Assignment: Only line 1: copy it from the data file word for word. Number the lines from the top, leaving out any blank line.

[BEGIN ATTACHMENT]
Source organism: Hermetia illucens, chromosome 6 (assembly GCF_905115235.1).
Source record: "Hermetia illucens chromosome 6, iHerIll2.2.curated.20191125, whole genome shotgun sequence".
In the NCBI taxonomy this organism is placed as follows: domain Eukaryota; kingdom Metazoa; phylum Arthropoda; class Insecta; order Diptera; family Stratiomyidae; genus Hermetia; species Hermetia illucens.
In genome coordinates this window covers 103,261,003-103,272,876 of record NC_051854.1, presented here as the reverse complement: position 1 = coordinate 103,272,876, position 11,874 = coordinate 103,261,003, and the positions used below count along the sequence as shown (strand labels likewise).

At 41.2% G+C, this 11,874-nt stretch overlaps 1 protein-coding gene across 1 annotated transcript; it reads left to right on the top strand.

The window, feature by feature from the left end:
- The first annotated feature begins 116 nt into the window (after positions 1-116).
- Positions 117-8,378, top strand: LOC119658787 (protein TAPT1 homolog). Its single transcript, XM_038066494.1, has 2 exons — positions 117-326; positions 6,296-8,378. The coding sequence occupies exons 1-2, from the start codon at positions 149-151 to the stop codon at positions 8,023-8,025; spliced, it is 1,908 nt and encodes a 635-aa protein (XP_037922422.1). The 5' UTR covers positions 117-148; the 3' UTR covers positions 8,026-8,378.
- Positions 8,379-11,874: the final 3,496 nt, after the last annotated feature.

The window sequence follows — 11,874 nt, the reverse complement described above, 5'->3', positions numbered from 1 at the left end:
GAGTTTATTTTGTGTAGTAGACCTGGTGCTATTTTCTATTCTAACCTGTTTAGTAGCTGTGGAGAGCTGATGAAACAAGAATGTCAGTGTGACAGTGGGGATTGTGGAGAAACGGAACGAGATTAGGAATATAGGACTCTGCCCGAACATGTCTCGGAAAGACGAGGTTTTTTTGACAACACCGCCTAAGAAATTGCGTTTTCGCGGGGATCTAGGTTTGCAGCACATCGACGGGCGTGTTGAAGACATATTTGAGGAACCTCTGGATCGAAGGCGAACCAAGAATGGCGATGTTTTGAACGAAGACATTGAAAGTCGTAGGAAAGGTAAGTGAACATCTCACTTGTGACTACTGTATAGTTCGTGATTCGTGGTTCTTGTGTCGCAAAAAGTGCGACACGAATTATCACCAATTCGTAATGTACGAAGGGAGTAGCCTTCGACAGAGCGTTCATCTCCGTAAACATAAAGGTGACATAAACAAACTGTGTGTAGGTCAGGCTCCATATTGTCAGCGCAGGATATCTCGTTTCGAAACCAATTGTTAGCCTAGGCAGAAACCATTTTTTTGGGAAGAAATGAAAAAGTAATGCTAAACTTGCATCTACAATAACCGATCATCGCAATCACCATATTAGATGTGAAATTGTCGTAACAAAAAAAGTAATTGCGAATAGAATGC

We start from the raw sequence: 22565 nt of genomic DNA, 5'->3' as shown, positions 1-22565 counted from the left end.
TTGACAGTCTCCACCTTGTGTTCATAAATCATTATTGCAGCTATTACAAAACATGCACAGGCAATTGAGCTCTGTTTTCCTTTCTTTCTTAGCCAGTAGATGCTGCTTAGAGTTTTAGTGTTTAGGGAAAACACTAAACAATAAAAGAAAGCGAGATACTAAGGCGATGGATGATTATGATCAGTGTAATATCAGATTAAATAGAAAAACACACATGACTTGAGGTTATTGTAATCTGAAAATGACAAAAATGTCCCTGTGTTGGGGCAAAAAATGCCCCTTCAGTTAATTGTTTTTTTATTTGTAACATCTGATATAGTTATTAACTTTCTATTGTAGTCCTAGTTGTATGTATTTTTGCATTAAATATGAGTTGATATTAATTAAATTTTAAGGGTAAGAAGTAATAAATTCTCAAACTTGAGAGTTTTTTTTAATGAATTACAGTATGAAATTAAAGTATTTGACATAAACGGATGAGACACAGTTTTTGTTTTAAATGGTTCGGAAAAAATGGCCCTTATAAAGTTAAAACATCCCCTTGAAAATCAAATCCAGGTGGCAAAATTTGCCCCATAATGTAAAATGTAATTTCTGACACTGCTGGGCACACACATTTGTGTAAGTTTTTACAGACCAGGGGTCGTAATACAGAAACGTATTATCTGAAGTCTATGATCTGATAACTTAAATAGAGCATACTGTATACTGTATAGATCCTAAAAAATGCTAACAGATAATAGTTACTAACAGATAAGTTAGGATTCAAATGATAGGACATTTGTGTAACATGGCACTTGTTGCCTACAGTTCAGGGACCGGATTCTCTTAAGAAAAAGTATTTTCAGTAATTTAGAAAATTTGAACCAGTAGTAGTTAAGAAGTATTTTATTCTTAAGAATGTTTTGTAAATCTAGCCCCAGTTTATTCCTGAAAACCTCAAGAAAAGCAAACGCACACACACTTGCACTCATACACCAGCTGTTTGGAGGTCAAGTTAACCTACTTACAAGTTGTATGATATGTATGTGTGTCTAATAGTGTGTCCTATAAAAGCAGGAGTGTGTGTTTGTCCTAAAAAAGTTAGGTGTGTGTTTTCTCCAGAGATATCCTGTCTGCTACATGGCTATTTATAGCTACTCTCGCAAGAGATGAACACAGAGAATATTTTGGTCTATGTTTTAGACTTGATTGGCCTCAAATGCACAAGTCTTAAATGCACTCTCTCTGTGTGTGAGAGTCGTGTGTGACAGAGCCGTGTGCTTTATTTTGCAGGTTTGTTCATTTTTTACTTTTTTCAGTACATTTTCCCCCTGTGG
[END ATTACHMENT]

Source organism: Hermetia illucens, chromosome 6 (assembly GCF_905115235.1).